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Mr. LANKFORD. Madam Chair, I'm grateful that we're getting a chance to shine some light into the area of the credit costs and the credit issues. If you went to any bank in America, any community bank, any other bank you wanted to go to and talked to them about fair value, they would know exactly what we're talking about because we as the Federal Government require that of them. Now, this is another one of those instances that the Federal Government has exempted themselves from the rules that everyone else has to live under.
Fair value is not some radical, different proposal. It takes into effect the real risks that are sitting out there on the horizon and says those need to be taken into account. It's what we evaluate every single bank on dealing with their safety and soundness.
This bill addresses three real issues. Let me try to address those three. The real cost, that's number one. The real cost in Washington is incredibly difficult to find nowadays. You have all these different estimates, all these things that move around. If we want to know what is the real cost with the risk involved, this is the only way to be able to get it is in this fair-value estimate.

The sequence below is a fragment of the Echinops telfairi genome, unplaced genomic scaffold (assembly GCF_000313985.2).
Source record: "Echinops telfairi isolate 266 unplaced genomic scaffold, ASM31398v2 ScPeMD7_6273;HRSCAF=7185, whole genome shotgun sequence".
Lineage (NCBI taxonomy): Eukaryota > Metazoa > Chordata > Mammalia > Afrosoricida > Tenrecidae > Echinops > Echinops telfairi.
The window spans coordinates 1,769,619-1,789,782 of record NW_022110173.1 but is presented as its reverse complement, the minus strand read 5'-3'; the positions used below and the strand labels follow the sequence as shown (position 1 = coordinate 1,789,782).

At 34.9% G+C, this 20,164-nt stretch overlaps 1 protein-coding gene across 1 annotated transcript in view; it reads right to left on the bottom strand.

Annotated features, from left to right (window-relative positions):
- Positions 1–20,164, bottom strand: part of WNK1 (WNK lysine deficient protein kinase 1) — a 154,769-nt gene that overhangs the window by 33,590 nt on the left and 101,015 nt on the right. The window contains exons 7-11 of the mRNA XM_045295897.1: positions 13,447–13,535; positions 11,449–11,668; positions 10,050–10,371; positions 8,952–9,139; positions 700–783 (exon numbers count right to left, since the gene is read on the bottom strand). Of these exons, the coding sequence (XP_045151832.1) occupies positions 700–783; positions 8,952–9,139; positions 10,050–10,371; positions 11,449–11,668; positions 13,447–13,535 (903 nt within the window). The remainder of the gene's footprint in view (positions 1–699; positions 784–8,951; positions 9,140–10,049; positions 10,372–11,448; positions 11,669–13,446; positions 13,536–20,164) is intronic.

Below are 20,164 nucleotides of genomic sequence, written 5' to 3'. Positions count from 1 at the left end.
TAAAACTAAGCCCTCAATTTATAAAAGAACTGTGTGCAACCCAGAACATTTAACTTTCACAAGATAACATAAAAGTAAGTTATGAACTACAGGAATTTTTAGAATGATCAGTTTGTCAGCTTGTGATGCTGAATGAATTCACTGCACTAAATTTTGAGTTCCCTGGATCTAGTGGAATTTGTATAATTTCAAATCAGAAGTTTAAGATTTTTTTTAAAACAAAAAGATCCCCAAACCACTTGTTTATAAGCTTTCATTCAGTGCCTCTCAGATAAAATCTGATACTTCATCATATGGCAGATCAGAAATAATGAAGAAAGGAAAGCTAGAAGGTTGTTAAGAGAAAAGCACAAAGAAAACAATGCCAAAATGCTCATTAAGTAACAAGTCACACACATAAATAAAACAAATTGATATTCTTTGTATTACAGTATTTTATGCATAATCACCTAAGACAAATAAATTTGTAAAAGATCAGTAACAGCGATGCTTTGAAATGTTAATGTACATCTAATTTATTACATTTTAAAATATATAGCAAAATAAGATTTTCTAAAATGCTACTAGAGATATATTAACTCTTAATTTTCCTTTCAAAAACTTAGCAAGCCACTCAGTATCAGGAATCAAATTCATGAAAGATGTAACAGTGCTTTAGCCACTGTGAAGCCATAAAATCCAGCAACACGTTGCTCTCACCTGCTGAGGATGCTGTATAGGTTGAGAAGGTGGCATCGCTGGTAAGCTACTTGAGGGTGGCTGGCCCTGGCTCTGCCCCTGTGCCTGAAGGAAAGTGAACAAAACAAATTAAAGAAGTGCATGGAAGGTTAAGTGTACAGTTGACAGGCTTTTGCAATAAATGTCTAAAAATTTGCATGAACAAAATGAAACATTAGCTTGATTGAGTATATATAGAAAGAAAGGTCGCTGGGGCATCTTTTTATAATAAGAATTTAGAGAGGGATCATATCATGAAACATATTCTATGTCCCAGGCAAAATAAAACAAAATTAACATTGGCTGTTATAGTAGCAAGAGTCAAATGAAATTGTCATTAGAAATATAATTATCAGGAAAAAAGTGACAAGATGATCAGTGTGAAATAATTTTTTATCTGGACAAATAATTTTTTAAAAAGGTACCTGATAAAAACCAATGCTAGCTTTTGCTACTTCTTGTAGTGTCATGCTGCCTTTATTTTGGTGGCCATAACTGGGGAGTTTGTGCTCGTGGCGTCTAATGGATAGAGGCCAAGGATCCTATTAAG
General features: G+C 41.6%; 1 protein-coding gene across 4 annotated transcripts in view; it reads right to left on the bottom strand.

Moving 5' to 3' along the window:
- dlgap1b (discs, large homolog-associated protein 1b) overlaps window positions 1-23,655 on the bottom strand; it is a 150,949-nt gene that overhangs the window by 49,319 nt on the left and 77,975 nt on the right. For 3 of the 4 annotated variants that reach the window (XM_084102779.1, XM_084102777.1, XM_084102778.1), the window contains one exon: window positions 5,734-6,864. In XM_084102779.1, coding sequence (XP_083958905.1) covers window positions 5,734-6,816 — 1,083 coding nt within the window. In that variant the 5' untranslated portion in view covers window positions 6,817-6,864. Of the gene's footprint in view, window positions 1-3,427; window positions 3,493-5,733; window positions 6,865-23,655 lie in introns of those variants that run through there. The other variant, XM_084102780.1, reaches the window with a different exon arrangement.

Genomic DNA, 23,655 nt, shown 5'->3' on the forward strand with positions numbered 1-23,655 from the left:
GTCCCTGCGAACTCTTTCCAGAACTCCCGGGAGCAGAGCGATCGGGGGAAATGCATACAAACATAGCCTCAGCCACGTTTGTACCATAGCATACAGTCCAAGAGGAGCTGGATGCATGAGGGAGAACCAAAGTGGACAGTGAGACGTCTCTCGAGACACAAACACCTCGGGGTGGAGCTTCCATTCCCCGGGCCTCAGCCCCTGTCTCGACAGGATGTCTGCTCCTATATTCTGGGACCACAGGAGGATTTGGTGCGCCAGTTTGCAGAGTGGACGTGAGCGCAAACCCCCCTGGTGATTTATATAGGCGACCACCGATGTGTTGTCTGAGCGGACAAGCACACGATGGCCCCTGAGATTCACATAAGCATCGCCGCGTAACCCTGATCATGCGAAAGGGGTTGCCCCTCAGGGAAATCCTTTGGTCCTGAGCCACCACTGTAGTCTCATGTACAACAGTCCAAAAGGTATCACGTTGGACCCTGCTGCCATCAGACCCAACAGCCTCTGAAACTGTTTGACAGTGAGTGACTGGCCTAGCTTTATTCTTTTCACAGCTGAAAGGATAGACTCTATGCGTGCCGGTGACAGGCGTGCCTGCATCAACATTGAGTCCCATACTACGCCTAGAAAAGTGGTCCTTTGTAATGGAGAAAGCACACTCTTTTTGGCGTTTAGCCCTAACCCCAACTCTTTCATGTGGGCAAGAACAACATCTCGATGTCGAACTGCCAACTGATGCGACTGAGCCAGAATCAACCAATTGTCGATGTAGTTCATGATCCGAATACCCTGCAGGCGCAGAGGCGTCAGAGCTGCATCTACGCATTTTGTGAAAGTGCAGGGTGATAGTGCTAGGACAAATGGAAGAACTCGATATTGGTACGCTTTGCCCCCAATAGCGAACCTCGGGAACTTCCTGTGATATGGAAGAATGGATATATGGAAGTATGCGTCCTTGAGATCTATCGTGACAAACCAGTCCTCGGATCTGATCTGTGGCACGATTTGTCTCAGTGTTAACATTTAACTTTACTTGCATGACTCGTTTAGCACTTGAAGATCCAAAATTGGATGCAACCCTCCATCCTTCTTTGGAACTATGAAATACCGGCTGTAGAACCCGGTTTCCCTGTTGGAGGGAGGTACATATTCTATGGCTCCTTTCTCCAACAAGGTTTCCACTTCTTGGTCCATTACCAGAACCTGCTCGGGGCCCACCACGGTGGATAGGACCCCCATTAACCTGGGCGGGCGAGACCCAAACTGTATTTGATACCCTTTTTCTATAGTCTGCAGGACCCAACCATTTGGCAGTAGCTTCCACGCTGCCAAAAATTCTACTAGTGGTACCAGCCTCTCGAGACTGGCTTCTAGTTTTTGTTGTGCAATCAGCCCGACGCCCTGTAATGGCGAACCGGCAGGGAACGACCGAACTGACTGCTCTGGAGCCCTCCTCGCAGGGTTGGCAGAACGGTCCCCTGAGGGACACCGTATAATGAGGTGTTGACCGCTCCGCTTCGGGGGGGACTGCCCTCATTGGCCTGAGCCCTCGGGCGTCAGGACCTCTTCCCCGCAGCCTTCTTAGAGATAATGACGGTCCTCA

The second real--the real issue in the past couple of years is Fannie and Freddie. We all know it, we're all aware of it, and for the first time we're getting to the real issue and starting to deal with how do we handle Fannie and Freddie, where do we go from here.
So we're getting the real costs. We're beginning to deal with the real issue, which is Fannie and Freddie.
And, finally, we're finally getting real transparency. We should let every American see what's in our budget and how we're handling it and the costs that are out there. This puts it online and gets out there for every single American to be able to take a look at it and say, okay, what are the proposals? What is out there? What's the real cost? How are we going to handle this in real ways? And how do we get real transparencies?
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